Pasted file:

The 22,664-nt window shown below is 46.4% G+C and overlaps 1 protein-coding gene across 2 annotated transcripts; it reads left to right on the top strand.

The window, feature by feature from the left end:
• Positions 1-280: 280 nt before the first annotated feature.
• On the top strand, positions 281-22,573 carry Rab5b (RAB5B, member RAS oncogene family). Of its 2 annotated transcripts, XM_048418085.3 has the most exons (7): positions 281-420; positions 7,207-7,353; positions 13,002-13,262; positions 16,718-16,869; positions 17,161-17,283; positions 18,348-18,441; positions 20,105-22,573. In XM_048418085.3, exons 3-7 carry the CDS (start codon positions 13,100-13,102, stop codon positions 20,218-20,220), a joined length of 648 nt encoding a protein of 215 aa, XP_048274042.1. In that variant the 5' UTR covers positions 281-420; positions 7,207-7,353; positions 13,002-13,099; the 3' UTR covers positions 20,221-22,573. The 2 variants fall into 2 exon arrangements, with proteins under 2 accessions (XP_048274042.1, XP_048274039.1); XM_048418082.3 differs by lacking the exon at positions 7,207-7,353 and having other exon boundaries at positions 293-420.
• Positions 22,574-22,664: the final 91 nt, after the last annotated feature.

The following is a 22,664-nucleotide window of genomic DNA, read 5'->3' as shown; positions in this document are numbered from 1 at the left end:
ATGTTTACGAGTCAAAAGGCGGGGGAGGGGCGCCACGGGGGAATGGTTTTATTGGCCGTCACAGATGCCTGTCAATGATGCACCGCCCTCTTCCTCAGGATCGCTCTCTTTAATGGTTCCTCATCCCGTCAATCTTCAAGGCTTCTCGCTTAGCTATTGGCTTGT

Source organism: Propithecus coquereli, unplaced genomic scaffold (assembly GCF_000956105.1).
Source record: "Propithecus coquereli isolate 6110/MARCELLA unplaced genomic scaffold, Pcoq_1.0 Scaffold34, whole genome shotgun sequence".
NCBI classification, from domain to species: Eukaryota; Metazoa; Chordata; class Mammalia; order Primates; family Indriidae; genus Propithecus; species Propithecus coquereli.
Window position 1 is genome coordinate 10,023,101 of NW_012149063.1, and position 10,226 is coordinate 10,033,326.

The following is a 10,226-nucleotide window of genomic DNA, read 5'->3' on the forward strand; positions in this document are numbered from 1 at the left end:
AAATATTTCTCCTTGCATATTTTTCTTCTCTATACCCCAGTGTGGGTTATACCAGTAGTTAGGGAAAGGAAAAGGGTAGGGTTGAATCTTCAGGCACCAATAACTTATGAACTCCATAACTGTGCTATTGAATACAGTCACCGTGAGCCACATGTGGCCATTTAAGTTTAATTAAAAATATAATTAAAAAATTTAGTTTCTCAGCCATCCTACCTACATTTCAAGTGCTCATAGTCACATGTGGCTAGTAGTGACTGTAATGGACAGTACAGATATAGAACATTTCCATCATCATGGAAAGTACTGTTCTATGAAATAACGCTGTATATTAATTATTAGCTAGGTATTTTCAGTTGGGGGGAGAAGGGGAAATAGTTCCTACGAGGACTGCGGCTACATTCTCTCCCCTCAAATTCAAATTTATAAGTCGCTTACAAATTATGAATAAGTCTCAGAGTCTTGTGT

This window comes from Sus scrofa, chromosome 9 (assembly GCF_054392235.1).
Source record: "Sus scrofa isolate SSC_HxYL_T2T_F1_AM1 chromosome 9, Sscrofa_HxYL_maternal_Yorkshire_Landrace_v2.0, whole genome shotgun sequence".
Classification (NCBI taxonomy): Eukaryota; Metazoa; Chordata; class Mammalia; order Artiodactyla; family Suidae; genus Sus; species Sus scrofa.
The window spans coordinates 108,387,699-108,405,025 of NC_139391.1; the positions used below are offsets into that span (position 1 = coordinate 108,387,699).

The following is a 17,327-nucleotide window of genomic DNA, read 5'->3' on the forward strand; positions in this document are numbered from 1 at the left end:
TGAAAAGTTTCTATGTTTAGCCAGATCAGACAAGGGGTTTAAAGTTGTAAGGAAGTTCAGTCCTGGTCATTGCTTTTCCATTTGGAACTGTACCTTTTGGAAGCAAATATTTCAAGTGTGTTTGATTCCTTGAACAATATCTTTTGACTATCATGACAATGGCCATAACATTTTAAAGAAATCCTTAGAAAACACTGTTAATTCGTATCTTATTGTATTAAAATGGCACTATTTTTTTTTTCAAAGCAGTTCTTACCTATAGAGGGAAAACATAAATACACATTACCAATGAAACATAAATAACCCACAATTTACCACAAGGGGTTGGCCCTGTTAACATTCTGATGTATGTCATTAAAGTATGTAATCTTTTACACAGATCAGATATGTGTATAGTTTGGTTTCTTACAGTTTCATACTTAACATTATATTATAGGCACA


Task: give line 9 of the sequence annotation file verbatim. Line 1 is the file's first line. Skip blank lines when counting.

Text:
Source record: "Propithecus coquereli isolate 6110/MARCELLA unplaced genomic scaffold, Pcoq_1.0 Scaffold34, whole genome shotgun sequence".